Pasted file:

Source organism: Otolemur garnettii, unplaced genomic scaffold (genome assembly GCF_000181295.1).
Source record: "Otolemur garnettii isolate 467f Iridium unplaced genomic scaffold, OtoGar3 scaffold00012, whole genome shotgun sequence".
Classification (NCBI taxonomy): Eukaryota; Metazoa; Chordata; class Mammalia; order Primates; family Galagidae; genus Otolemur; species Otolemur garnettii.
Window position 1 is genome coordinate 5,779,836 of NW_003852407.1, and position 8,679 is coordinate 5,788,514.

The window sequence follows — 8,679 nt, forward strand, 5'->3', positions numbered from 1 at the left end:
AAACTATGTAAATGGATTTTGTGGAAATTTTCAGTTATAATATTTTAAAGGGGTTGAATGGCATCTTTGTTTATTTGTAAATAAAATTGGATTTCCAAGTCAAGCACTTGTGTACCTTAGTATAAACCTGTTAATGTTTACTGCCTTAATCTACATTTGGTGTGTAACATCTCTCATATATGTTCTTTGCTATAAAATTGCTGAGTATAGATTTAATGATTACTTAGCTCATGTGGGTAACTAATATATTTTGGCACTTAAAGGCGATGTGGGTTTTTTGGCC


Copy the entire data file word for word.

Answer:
Source organism: Otolemur garnettii, unplaced genomic scaffold (genome assembly GCF_000181295.1).
Source record: "Otolemur garnettii isolate 467f Iridium unplaced genomic scaffold, OtoGar3 scaffold00012, whole genome shotgun sequence".
Classification (NCBI taxonomy): Eukaryota; Metazoa; Chordata; class Mammalia; order Primates; family Galagidae; genus Otolemur; species Otolemur garnettii.
Window position 1 is genome coordinate 5,779,836 of NW_003852407.1, and position 8,679 is coordinate 5,788,514.

The window sequence follows — 8,679 nt, forward strand, 5'->3', positions numbered from 1 at the left end:
AAACTATGTAAATGGATTTTGTGGAAATTTTCAGTTATAATATTTTAAAGGGGTTGAATGGCATCTTTGTTTATTTGTAAATAAAATTGGATTTCCAAGTCAAGCACTTGTGTACCTTAGTATAAACCTGTTAATGTTTACTGCCTTAATCTACATTTGGTGTGTAACATCTCTCATATATGTTCTTTGCTATAAAATTGCTGAGTATAGATTTAATGATTACTTAGCTCATGTGGGTAACTAATATATTTTGGCACTTAAAGGCGATGTGGGTTTTTTGGCC